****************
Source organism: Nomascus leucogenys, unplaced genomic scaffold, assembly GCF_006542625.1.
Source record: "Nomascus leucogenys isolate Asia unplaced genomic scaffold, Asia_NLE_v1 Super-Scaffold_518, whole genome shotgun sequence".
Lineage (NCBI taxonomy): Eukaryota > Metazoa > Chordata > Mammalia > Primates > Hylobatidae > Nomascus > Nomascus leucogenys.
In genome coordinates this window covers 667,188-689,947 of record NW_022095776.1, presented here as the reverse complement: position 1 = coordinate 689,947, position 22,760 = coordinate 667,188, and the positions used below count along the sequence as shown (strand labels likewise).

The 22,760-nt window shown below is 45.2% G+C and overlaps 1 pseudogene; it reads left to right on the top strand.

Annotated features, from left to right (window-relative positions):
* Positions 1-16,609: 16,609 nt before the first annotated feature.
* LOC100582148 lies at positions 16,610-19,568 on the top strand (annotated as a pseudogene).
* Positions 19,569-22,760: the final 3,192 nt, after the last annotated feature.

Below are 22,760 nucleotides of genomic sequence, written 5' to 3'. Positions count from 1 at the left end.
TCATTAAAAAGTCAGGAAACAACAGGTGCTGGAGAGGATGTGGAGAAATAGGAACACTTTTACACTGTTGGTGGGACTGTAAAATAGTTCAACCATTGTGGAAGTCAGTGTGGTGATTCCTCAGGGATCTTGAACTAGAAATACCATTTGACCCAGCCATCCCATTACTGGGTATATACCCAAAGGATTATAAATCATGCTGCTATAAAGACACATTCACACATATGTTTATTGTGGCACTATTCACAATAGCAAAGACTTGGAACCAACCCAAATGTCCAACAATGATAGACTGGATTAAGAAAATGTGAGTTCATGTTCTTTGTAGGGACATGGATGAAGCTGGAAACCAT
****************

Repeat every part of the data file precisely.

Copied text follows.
Source organism: Nomascus leucogenys, unplaced genomic scaffold, assembly GCF_006542625.1.
Source record: "Nomascus leucogenys isolate Asia unplaced genomic scaffold, Asia_NLE_v1 Super-Scaffold_518, whole genome shotgun sequence".
Lineage (NCBI taxonomy): Eukaryota > Metazoa > Chordata > Mammalia > Primates > Hylobatidae > Nomascus > Nomascus leucogenys.
In genome coordinates this window covers 667,188-689,947 of record NW_022095776.1, presented here as the reverse complement: position 1 = coordinate 689,947, position 22,760 = coordinate 667,188, and the positions used below count along the sequence as shown (strand labels likewise).

The 22,760-nt window shown below is 45.2% G+C and overlaps 1 pseudogene; it reads left to right on the top strand.

Annotated features, from left to right (window-relative positions):
* Positions 1-16,609: 16,609 nt before the first annotated feature.
* LOC100582148 lies at positions 16,610-19,568 on the top strand (annotated as a pseudogene).
* Positions 19,569-22,760: the final 3,192 nt, after the last annotated feature.

Below are 22,760 nucleotides of genomic sequence, written 5' to 3'. Positions count from 1 at the left end.
TCATTAAAAAGTCAGGAAACAACAGGTGCTGGAGAGGATGTGGAGAAATAGGAACACTTTTACACTGTTGGTGGGACTGTAAAATAGTTCAACCATTGTGGAAGTCAGTGTGGTGATTCCTCAGGGATCTTGAACTAGAAATACCATTTGACCCAGCCATCCCATTACTGGGTATATACCCAAAGGATTATAAATCATGCTGCTATAAAGACACATTCACACATATGTTTATTGTGGCACTATTCACAATAGCAAAGACTTGGAACCAACCCAAATGTCCAACAATGATAGACTGGATTAAGAAAATGTGAGTTCATGTTCTTTGTAGGGACATGGATGAAGCTGGAAACCAT